You have been warned.

This image got me BANNED from Facebook was originally published on Meandering home

Laughing with Miru

There is nothing like humor to discover the signature of a human mind.

Tell me what you find funny, and I will tell you who you are. Okay, I may not be able to fathom the trenches of your soul, but I’m pretty sure I’ll have some sense of your political leaning, your raw intelligence and your general attitude towards life.

Interesting as such musings may be when they pertain to adults, things get really fascinating when we look at the humor of children. Every stage of the development of a child corresponds to a particular sense of humor. When my daughter Miru was an infant, so she was in Jean Piaget’s sensorimotor stage, she laughed at our funny faces. I believe that this first humor doesn’t yet distinguish between love and laughter: A gesture of care is laughable. Fun equals funny.

At age two, Miru laughed at unexpected things, developing a sense of Schadenfreude. This humor was not yet depending on grammar or abstract concepts, but directly related to the behavior of others. This corresponds to Piaget’s preoperational stage, that lasts from age 2 to 7. I would like to see a subdivision of this stage, because her humor became much more refined.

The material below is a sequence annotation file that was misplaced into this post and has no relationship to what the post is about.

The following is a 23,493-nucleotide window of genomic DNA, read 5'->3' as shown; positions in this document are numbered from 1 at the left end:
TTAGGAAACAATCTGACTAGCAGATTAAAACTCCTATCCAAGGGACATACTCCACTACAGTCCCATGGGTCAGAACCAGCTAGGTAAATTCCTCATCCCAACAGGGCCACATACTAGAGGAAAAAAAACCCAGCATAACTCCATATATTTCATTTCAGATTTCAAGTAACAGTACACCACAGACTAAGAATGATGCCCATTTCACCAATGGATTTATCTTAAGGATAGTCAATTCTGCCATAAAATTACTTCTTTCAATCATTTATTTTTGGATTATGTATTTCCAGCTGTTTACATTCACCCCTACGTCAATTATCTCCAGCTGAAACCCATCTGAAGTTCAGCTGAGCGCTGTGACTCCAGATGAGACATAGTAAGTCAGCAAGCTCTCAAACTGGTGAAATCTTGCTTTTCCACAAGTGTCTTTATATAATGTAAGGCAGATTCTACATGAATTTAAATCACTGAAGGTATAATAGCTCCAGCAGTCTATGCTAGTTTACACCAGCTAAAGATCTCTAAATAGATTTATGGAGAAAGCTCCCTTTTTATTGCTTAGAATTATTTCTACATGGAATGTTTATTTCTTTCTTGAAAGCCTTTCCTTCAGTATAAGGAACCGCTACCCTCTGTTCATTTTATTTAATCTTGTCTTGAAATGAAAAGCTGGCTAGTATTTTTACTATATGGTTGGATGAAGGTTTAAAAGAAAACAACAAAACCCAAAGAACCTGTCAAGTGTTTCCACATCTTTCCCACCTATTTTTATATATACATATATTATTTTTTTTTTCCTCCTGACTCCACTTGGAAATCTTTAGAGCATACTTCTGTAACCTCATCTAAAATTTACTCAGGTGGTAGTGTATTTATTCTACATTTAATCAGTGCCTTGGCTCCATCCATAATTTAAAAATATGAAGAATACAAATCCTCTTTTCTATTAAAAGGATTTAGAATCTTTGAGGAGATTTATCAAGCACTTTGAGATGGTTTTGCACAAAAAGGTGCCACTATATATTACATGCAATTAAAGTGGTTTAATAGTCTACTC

She is five years old today and I’ve found out that she really likes what I call deception jokes. In a restaurant celebrating her grandfather’s birthday, I told her that I turn her water into something else, like soda, and wield an imaginary magic wand. When she tastes the water and finds out the liquid hasn’t changed, she laughs out loud, multiple times. At this age, she knows that the world doesn’t always adhere to any and all description, but the fact that descriptions can be wrong, is still funny. There is a wonderful innocence in this particular sense of humor.

I’m looking forward to her next mental leap, into Piaget’s concrete and formal operational stages, and how it translates in yet another kind of humor.

Laughing with Miru was originally published on Meandering home

Evolutionary consolation

[Mommy puts son to bed]
Mommy, I’m so afraid.
– Why, darling?
Do you think I have bad genes?
– Why do you think that?
Girls don’t want to talk with me.
– But you got your genes from mommy and daddy.
– Mommy and daddy talked to each other.
Did you?
– Yes.
But my genes could still be bad.
– How?
Maybe you two were forced to mate, or maybe you didn’t have a sufficiently long courtship period to discern each other’s evolutionarily advantageous traits, or mommy’s biological clock was ticking and you were her last resort for procreation.
– Those are profound questions, young man.
Yes [whines]
– Are you tired?
– Then sleep. Why don’t you just behave as if your genes were good?
Just believe?
– Yes. Just believe that you are an integral part of our evolution’s absence of purpose. Just believe that you are not a cul-de-sac of evolution.
No! Don’t cull the sack!
– Goodnight son.

Evolutionary consolation was originally published on Meandering home